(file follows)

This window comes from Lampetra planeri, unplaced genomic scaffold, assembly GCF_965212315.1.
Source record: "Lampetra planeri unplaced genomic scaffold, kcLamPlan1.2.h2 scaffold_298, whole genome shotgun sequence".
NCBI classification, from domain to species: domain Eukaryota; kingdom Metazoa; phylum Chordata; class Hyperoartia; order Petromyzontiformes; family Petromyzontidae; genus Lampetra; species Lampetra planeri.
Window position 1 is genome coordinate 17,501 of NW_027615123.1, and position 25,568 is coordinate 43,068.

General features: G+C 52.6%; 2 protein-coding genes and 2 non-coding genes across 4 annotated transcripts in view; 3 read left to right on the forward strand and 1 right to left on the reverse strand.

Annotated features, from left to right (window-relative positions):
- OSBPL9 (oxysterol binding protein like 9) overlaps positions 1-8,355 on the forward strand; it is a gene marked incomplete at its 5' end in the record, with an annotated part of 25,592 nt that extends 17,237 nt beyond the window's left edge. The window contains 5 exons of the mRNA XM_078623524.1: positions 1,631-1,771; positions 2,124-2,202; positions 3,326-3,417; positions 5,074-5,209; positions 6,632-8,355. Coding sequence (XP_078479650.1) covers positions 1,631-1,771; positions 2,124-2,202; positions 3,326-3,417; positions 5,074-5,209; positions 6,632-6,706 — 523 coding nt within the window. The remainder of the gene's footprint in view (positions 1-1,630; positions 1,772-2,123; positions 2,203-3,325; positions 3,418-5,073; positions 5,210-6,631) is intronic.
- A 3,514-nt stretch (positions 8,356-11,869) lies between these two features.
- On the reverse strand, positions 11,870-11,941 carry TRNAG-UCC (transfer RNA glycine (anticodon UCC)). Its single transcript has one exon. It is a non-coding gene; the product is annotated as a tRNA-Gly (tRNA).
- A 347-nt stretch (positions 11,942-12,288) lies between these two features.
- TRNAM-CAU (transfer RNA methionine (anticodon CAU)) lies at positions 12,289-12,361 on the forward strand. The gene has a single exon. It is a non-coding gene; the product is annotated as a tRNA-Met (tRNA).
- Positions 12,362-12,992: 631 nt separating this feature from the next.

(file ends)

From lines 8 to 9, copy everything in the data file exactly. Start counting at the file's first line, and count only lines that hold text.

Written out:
- A 3,514-nt stretch (positions 8,356-11,869) lies between these two features.
- On the reverse strand, positions 11,870-11,941 carry TRNAG-UCC (transfer RNA glycine (anticodon UCC)). Its single transcript has one exon. It is a non-coding gene; the product is annotated as a tRNA-Gly (tRNA).